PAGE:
Picks and Pans Review: The Wailing Wind

updated 05/27/2002 AT 01:00 AM EDT

originally published 05/27/2002 AT 01:00 AM EDT

By Tony Hillerman

Page-turner of the week


Hillerman's southwestern mysteries take noir and drive it out into the sunshine of mesas and canyons. Jim Leaphorn, the Navajo cop called the "legendary lieutenant" by colleagues, reteams with his testy ex-partner Jim Chee, who lures him out of retirement to help solve a new murder linked to lingering questions from the seemingly closed case of a convicted killer.

Complicating the mystery, Hillerman has tribal cop Bernadette Manuelitc compromise the scene of a murder because she is spooked by the Navajo belief that corpses are attended by malicious spirits. For their part the Native Americans in the book think white people are strange: They seem to be driven crazy by gold.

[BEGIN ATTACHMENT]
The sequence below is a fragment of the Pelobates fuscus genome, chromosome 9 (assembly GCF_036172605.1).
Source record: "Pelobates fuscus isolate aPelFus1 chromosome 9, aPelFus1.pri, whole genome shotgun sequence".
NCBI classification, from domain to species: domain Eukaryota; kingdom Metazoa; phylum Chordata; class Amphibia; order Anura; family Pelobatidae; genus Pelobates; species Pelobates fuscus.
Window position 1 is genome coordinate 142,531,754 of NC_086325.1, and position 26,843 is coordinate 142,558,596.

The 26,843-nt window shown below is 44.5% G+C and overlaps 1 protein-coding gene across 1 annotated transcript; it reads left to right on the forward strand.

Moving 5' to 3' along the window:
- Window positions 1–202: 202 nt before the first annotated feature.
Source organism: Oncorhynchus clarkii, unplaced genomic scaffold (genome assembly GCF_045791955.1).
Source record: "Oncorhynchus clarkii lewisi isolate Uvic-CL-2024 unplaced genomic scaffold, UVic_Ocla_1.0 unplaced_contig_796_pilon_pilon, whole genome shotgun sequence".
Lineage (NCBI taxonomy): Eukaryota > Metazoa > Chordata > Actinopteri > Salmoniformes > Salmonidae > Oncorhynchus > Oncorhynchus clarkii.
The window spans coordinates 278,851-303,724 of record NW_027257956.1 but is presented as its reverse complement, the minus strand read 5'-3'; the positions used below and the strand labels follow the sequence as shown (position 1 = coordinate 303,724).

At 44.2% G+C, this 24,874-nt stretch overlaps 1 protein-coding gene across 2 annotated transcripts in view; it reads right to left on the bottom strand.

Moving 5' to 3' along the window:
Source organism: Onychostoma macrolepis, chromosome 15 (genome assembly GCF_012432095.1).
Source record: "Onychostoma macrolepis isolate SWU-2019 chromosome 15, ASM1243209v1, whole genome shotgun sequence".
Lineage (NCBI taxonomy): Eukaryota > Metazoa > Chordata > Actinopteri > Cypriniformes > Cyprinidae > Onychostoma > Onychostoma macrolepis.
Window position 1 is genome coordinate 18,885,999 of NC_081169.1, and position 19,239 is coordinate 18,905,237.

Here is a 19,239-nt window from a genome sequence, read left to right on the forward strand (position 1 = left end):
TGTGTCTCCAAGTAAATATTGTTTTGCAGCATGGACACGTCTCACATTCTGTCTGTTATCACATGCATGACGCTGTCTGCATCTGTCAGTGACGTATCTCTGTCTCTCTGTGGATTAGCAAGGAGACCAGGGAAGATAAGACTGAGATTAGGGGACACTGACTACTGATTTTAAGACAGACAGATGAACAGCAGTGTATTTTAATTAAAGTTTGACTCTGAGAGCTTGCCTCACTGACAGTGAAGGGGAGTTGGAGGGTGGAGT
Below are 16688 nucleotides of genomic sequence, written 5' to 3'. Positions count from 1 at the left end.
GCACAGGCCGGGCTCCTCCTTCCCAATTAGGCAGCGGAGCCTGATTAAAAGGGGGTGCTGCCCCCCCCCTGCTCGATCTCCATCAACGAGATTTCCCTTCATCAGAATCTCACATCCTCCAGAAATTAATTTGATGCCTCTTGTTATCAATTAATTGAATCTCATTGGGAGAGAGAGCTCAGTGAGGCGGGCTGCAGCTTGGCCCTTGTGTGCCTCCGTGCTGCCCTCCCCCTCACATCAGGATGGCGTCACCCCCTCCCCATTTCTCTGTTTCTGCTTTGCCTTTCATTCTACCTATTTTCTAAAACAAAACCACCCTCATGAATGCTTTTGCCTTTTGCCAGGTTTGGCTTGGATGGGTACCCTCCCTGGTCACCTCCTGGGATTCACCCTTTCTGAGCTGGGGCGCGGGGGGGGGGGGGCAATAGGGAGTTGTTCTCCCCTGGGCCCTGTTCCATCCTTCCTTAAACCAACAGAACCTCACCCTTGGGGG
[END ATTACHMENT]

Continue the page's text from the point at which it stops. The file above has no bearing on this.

Manuelito, smart but human, personifies Hillerman's ability' to skillfully entwine cultural references; both she and Chee have the nuances to be protagonists of the series if Hillerman retires Leaphorn, the star of 14 books, permanently. The story plays out in a spare, deliberate manner, which provides a plausible fit for the aging, patient Leaphorn: "Well, now, Leaphorn thought, we Navajo are good at this waiting game. The Enduring Navajo, as one of the anthropologists had labeled them." Hillerman allows his twists enough space to unfurl teasingly, and there's plenty of majestic landscape to look at along the way. (HarperCollins, $25.95)

Bottom Line: Gale force hit

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